Alaska Cruise Packing List With A PDF Printable

My Alaskan Cruise was one of the most difficult trips in terms of figuring out what to pack. If you learn anything from this post, it is that the weather in Alaska is ever-changing. Since I like to travel with only a carry-on suitcase, I have to be strategic in what I pack. After my research and personal experience, below are all the items I recommend for your Alaska Cruise Packing list! Get my Free packing list printable PDF at the end!

Alaska Cruise packing list

I want to start out by saying that having layers in Alaska is very important. It can be sunny and hot one moment and feel like winter the next. I have also traveled to the Arctic, so I am well-versed in layering.

We went to Alaska at the beginning of June (the first week), so if you are heading in July or August, you can expect it to be a little warmer than when I went. September may be similar to June weather, and May and October will be a little colder (could possibly snow). With layers, this list will have you covered for the Alaska cruising season.

P.S. I was able to pack everything I needed for this seven-day cruise in my carry-on and backpack.

Skagway on the ship with Samantha wearing black shirt and jeans.

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Rain Jacket or Poncho

You would be extremely lucky to experience zero rain on your cruise to Alaska. In fact, Ketchikan is one of the rainiest cities in the USA, averaging 13 feet of rain. I used my Columbia lightweight winter parka, which is water-resistant. Unfortunately, they don’t make this style anymore, but they have something similar here.

Samantha and mom standing under Ketchikan Sign in light rain.

You will want to make sure you have room to layer in your jacket. I also suggest a poncho or small travel umbrella if you know you will be walking around with a bag or camera. This will help keep the rest of your stuff dry.

My mom opted to bring her heated winter jacket. She didn’t need to use the heated element at any point of our trip, and it is also water-resistant.

Rain poncho in rainforest Alaska Ketchican

Light Nano Puffer

Any time I am traveling somewhere that requires layering, I always bring my Patagonia Nano Puffer, and it worked great for this trip. They are small, insulating, and lightweight, making them easy to pack. It actually folds into itself. I opt for the one without the hood, making it easier to layer.

TRAVEL TIP: Also, make sure to check out all my travel tips to know for visiting Alaska!

Samantha on the cruise ship for Alaska wearing an orange nano puffer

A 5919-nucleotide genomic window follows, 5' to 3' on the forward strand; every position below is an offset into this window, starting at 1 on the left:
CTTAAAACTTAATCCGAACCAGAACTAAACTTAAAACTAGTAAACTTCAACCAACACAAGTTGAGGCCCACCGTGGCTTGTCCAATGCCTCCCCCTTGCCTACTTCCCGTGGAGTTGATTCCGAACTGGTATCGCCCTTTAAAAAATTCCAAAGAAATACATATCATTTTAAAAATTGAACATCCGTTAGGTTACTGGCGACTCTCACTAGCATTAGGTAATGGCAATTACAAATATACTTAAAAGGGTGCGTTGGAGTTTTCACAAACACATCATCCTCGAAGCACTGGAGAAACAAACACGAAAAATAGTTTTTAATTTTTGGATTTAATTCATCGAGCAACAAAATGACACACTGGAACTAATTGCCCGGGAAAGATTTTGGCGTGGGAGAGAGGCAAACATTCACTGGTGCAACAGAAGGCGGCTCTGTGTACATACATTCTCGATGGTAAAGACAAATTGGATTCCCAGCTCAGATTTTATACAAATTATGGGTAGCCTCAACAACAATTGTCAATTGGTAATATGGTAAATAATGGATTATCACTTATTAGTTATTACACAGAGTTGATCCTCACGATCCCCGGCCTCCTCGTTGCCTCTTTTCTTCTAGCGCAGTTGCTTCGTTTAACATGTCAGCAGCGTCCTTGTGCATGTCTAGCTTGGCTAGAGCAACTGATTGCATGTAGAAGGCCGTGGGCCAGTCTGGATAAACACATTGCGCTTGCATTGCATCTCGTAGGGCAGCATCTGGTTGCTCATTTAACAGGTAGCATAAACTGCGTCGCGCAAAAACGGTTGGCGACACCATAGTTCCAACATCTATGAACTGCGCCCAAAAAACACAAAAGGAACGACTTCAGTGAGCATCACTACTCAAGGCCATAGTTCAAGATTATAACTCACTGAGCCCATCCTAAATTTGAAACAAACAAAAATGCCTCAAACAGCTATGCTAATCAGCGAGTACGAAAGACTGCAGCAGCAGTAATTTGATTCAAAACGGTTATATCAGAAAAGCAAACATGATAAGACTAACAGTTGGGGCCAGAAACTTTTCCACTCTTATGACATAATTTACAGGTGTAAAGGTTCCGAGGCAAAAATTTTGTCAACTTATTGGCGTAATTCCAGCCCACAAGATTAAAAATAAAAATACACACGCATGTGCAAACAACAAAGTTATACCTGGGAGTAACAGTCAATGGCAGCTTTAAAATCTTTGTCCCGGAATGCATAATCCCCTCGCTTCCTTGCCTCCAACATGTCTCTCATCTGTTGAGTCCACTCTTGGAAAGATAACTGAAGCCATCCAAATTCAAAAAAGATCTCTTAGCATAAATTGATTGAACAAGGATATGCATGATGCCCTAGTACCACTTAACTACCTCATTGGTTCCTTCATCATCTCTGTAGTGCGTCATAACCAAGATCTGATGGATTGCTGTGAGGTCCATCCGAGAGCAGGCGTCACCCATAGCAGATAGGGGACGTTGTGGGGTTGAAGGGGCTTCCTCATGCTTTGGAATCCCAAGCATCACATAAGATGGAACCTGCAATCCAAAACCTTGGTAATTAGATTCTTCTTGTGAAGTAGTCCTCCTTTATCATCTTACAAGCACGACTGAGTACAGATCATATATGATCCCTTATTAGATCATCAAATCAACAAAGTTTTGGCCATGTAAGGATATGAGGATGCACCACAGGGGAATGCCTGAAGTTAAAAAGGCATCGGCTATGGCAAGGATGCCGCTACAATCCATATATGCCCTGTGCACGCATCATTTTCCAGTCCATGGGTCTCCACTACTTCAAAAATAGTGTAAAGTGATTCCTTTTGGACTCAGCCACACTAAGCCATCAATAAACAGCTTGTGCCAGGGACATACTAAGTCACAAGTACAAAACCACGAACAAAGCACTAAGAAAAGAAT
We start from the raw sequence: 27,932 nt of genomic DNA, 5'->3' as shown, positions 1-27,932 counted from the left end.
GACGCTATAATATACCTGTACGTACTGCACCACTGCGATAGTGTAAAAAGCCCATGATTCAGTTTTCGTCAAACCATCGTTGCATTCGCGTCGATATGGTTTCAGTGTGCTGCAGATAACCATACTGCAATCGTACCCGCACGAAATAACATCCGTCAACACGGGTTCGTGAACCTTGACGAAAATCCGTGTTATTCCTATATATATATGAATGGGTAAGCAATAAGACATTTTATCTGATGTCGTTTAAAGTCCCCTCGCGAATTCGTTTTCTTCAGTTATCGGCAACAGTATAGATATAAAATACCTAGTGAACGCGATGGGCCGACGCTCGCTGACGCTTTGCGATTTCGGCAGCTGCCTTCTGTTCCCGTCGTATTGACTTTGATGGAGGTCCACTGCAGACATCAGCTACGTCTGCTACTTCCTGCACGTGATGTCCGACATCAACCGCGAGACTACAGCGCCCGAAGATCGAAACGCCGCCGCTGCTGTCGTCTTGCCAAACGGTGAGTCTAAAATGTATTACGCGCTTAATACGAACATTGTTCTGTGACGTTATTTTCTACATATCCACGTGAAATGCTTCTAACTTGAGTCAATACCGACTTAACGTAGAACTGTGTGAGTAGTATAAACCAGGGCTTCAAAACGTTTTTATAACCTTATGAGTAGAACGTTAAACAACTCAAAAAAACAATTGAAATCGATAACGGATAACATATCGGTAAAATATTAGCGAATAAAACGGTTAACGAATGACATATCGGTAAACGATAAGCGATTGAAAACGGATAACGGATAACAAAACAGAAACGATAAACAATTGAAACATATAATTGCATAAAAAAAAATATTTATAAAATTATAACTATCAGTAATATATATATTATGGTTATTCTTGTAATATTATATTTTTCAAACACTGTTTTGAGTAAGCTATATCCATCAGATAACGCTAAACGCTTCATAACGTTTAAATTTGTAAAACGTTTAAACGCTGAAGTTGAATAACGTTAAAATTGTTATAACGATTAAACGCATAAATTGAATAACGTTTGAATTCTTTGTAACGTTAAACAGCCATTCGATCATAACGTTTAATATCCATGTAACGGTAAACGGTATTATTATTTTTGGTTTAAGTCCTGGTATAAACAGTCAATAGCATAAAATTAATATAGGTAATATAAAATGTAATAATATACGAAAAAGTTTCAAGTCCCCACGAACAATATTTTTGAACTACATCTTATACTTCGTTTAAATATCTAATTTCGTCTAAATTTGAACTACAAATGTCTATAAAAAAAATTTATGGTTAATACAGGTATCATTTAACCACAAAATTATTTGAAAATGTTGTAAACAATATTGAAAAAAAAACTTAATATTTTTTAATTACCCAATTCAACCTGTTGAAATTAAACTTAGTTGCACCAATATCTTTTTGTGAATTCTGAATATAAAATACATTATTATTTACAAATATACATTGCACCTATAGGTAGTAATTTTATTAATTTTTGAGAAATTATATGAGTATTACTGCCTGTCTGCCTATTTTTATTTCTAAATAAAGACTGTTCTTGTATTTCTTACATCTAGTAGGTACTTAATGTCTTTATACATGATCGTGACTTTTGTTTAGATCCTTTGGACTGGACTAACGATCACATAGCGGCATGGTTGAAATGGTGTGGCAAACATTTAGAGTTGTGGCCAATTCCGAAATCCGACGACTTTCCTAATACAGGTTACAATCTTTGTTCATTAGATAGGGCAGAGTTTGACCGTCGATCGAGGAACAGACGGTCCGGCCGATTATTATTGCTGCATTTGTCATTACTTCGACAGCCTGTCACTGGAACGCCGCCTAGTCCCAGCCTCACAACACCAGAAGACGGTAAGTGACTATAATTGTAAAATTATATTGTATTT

Fleece Jacket

On days that were not as cold or just walking around the boat, I wore my Columbia hooded fleece. In all honesty, I love fleeces, and I almost always take one unless I am going to a very tropical destination. If I wear this with the nano puff, it goes over it.

Samantha wearing a green fleece and light blue jeans looking off the edge of the ship to the Alaska inside passage.

Sweaters and Long Sleeve Shirts

No matter what time you’re visiting Alaska, you will want some sweaters and long-sleeved shirts for early mornings and evenings. You likely have something in your closet that will have you covered. If not, I found some nice basic tops from Old Navy.

The flannel is from Patagonia, which I got from REI.

Samantha wearing a orange flannel shirt and jeans standing by the edge of the cruise ship looking at the water and mountains in Skagway, Alaska.


July and August are known for mosquitos and June can still be cold, so I was happy I packed two pairs of jeans. I packed one dark and one light. I even wore them for the “dressier night” on the ship. More on that later.

Water taxi in Victoria Canada with Samantha and her mom taking a selfie.


Obviously more geared towards the ladies, but a pair or two of leggings for around the ship and even as a base layer are a great addition.

I actually brought one pair of long johns as well and wore them once. This was when we visited the glacier up close. I probably would have been fine without them, but since I spent most of my time outside, I was happy I wore them.

My favorite Leggings are Prana, and my long Johns are REI’s brand.

FYI- If you’re an REI member, you have free shipping and returns for up to one year. Becoming a member is around $30 and you’re a member for life. I love shopping with them, personally.


If you are heading to Alaska in July or August, I would definitely pack a couple of t-shirts. I only wore 1 T-shirt, and it didn’t last too long, as the weather changed. I found some nice basic tees from Old Navy if you’re in the market for new ones. The little crop tops are from Shein.

Celebrity Edge Oceanview Room with Samantha in the window.

Waterproof Boots or Shoes

This goes back to the probable chance it will rain a little on your cruise – which, by the way, will not ruin the experience at all. It was raining our entire time in Ketchikan, and it didn’t hinder our experience.

My go-to is my Blundstone Boots. I basically wear these boots everywhere because they are weather-resistant, making them the perfect travel shoe for me. I haven’t tried the Vessi sneaker yet, but I’ve heard good things about it if you don’t want to do a Chelsea boot.

I also brought my Converse sneakers (cushioned) for around the boat and a pair of Old Navy rubber flip-flops to have for the pool area on the ship.

Samantha leaning off the edge of a boat looking at ice burgs in Endicott Arm.
Dawes Glacier tour.

Bathing Suit

Depending on your ship, it is definitely worth packing a bathing suit on your Alaskan cruise. Our ship, the Celebrity Edge, had a heated outdoor pool, a heated indoor pool, and several jacuzzis. My mom forgot her swimwear, and she couldn’t find one to buy in any of the ports.